Lars wrote or edited twelve books, eight in the Wiley series in Survey Methodology. These latter include Data Quality Assurance (1977), Telephone Survey Methodology (1988), Measurement Errors in Surveys (1991), Survey Measurement and Process Quality (1997), Introduction to Survey Quality (2003), Survey Methods in Multicultural, Multinational, and Multiregional Contexts (2010), and Total Survey Error in Practice (2017). The 2010 book won the 2013 American Association in Public Opinion Research’s Book Award which recognizes “books that have influenced our understanding of public opinion or survey research methodology.” His latest contributions include Big Data Meets Survey Science: A Collection of Innovative Methods (2020) and a yet-to-be-published volume on computational social science. Lars also wrote numerous journal articles and book chapters on survey methods and quality. His work at the intersection of total survey error and survey quality has had a profound impact on how survey programs and organizations manage for survey quality.
Lars maintained active membership in:
Lars was a very effective statistician at Statistics Sweden, specializing in survey methods, but he was probably best known for his external contributions and international collaborations. Lars began his interest in international collaborations when his mentor, Dalenius, left Stockholm University to teach at Brown University in the U.S. Dalenius invited Lars to Brown and introduced him to U.S. colleagues working in the field. Lars became a highly effective international collaborator who has been described as modest by nature, generous of his time to help others, and a mentor to many younger survey researchers. A long-time colleague and friend recently wrote:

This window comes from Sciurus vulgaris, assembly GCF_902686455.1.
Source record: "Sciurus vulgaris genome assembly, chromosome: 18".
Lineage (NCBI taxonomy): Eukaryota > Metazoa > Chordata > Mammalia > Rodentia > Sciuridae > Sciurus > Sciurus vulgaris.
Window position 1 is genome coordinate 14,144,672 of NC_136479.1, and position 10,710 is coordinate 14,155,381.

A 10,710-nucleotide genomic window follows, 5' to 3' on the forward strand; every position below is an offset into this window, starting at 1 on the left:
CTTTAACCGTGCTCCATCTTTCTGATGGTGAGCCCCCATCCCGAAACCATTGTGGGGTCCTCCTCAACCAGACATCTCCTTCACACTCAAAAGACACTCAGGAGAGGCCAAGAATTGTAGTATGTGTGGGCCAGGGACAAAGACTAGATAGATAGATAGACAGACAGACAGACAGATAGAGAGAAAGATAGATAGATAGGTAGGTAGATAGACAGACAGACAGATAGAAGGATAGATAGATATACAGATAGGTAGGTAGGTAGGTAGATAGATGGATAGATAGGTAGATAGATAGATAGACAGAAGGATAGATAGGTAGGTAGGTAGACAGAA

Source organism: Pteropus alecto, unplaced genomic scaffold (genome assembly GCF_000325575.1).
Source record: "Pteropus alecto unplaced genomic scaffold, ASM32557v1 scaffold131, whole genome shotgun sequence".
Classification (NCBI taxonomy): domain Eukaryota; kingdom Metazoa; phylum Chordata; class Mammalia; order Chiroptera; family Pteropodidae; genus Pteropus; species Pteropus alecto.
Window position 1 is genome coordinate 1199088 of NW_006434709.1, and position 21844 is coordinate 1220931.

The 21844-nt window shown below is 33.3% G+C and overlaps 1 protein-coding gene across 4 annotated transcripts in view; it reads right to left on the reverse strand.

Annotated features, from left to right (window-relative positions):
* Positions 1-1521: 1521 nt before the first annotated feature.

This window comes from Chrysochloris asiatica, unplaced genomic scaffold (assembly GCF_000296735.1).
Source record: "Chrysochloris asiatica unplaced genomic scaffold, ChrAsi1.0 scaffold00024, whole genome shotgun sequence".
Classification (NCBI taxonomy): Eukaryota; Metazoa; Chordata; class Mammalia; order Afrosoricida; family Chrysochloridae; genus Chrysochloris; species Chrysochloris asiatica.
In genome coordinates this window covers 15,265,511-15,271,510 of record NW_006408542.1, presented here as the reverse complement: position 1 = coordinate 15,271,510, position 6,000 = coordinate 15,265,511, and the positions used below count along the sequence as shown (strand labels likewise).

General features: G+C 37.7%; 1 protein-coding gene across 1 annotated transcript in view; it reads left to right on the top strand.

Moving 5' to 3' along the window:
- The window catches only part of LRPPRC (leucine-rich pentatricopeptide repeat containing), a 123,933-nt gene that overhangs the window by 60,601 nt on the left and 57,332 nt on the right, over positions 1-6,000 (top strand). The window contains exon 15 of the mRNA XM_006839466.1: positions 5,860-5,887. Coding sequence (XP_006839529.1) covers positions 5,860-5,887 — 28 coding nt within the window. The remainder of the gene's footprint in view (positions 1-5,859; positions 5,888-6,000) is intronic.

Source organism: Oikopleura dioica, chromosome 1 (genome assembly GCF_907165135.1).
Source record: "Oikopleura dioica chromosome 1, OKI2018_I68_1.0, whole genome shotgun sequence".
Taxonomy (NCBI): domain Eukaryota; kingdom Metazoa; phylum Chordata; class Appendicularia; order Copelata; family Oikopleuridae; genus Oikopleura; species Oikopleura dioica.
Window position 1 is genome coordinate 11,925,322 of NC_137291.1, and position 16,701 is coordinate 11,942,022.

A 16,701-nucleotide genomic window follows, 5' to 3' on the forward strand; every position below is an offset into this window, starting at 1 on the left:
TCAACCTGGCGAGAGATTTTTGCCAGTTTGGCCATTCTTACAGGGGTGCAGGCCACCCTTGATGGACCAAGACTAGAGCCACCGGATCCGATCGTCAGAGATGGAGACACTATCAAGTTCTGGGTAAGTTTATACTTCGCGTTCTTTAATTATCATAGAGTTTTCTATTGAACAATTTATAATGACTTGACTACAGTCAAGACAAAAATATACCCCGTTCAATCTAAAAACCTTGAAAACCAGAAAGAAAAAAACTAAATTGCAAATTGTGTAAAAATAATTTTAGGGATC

His leadership derived partly from his humility. He was quiet, always; listening, always. And when everyone had their say, he would invent ways to push good ideas forward. He would respect the idea and subordinate his role, if necessary, to promote the idea. Often, no one noticed he was leading us. One of the rarest, and thus most admirable, trait of scholars is humility.